Okavango Delta: Okavango is unusual because you can see wildlife from land and water by taking a traditional canoe, a mokoro. Situated in the Kalahari Basin, this magical wilderness is fed by the third largest river in Southern Africa, Okavango. This UNESCO World Heritage site comprises of many small islands, formed when vegetation takes root on termite mounds. Chief’s Island, the largest, was formed on a tectonic fault line. Best for leopard spotting, the rare wild dog, elephant, buffalo, hippo, giraffe, lion, zebra, cheetah, and ungulates (hoofed mammals).
Best time to visit: For birders, October when the heronries are full of birds breeding and nesting. July or August sees game numbers start to increase.
Chobe National Park: The park combines the natural wonder of the Victoria Falls and magnificent wildlife sightings. It has the highest concentration of elephants anywhere in the world and houseboats cruise/ water safari on the Chobe River. Catch a glimpse of the wild dog, cheetah, hyena here.
Best time to visit: May to early November to see animals attracted to the water of the Chobe River, August to October for game, December to March for bird watching, the impala birthing season and to witness the zebra migration.
The Central Kalahari Reserve: Prepare to be amazed by the immensity and wildness of this reserve. With waist-high grass stretching interminably, the Central Kalahari Reserve is the largest, most remotely situated reserve in Southern Africa, and the second largest wildlife reserve in the world, encompassing 52 800 sq kms. Spot large herds of springbok and gemsbok, wildebeest, hartebeest, Kalahari lion, eland and giraffe.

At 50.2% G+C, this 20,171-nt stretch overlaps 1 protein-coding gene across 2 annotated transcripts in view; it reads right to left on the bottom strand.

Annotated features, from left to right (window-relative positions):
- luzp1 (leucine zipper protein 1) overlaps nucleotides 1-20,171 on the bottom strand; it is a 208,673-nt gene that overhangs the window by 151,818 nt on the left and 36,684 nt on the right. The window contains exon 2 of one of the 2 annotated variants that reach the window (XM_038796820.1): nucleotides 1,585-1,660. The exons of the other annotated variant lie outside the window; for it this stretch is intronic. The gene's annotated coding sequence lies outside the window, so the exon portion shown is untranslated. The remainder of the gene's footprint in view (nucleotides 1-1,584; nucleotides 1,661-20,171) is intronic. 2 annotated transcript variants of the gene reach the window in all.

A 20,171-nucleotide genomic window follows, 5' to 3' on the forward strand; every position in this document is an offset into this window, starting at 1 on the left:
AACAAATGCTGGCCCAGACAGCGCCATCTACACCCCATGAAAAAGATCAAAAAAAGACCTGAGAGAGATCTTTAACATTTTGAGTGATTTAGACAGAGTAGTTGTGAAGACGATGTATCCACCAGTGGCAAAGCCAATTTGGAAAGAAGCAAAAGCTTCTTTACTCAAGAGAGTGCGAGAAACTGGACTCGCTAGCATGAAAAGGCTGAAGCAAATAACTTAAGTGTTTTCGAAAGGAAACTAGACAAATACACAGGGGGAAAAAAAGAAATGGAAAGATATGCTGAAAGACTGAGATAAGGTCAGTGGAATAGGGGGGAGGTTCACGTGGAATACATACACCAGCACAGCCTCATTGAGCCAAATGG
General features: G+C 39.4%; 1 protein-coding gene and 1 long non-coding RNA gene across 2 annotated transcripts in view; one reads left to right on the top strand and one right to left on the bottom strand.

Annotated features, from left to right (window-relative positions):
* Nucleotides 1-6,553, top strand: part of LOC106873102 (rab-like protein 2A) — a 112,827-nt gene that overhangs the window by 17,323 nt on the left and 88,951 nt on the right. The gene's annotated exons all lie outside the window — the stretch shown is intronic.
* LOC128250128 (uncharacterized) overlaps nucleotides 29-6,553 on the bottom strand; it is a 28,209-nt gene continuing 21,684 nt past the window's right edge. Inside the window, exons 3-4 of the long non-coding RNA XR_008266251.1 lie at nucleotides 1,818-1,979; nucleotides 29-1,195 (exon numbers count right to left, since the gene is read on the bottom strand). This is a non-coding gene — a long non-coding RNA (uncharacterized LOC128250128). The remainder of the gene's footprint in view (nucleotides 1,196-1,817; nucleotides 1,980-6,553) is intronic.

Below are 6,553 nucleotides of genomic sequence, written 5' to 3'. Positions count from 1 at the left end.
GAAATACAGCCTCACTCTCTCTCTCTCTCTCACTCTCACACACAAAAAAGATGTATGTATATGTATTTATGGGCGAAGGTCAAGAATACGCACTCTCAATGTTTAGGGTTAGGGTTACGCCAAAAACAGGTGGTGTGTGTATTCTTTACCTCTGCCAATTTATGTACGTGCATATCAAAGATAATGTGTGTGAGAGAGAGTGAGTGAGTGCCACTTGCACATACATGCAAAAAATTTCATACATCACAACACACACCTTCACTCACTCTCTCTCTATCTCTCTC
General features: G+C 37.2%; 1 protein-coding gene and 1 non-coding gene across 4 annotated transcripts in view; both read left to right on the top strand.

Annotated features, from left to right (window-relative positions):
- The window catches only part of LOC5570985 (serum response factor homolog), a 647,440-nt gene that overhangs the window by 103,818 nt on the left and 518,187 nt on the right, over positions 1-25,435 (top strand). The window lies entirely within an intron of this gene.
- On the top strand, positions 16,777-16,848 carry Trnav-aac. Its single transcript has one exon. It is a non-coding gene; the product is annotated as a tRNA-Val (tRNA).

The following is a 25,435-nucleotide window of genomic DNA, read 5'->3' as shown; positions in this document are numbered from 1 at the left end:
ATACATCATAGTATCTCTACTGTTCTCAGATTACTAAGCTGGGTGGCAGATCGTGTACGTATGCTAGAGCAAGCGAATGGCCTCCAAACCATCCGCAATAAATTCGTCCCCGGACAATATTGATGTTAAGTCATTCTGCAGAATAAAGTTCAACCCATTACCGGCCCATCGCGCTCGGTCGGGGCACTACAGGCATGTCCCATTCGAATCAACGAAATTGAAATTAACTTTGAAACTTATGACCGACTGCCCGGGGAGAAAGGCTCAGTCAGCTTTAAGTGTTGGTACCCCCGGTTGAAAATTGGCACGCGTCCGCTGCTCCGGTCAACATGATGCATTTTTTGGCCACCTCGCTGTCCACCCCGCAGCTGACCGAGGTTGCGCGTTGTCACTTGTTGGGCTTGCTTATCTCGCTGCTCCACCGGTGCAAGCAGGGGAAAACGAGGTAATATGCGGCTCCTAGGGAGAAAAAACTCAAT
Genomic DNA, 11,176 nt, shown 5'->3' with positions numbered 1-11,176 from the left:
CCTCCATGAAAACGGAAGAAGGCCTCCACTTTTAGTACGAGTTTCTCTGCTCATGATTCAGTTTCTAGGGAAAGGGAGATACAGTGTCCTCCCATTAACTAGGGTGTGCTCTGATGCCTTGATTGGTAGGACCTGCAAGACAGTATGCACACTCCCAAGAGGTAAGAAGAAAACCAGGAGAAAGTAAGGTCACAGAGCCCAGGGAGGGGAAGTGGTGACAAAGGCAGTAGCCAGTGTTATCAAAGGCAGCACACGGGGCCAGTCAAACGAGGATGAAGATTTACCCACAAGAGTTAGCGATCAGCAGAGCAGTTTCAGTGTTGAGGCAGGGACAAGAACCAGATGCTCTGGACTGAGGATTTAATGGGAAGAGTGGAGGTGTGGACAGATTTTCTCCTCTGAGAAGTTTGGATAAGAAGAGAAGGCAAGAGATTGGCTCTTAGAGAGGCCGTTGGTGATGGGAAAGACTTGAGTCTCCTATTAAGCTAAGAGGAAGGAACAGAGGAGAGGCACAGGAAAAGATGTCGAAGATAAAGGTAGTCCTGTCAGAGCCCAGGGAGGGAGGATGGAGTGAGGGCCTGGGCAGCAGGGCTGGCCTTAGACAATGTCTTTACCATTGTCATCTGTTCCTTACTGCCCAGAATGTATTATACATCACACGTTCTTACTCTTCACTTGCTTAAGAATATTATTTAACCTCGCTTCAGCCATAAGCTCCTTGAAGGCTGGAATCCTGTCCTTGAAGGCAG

You can hand feed a giraffe, adopt orphaned elephants and take breathtaking balloon safaris at dawn in Kenya. The magic never ends.
Masai Mara National Reserve: This unfenced wonder lies in the Kenya Rift Valley in south-western Kenya and forms a northern extension to Tanzania’s Serengeti National Park. Renowned for its magnificent Big Cat population that hunt the wildebeest, zebra and other plains game that dominate the Mara, it has been nicknamed the ‘Kingdom of the Lions’. The Mara is home to all three big cats – lion, leopard and cheetah – and has the largest lion population in Kenya.
Best time to visit: July through October. Early November and February also offer excellent game viewing.
Kruger National Park: The famous Kruger National Park, home to the big five, was established in 1898 to protect the wildlife of the South African Lowveld. Covering nearly two million hectares, Kruger National Park is unrivalled in diversity. With an estimated 1,500 lions, 12,000 elephants, 2,500 buffaloes, 1,000 leopards and 5,000 rhino (black and white), you’re guaranteed unforgettable sightings.
Best time to visit: May to September.
And remember responsible travelers, when choosing safari tour operators evaluate their eco conscious practices toward the animals and environment.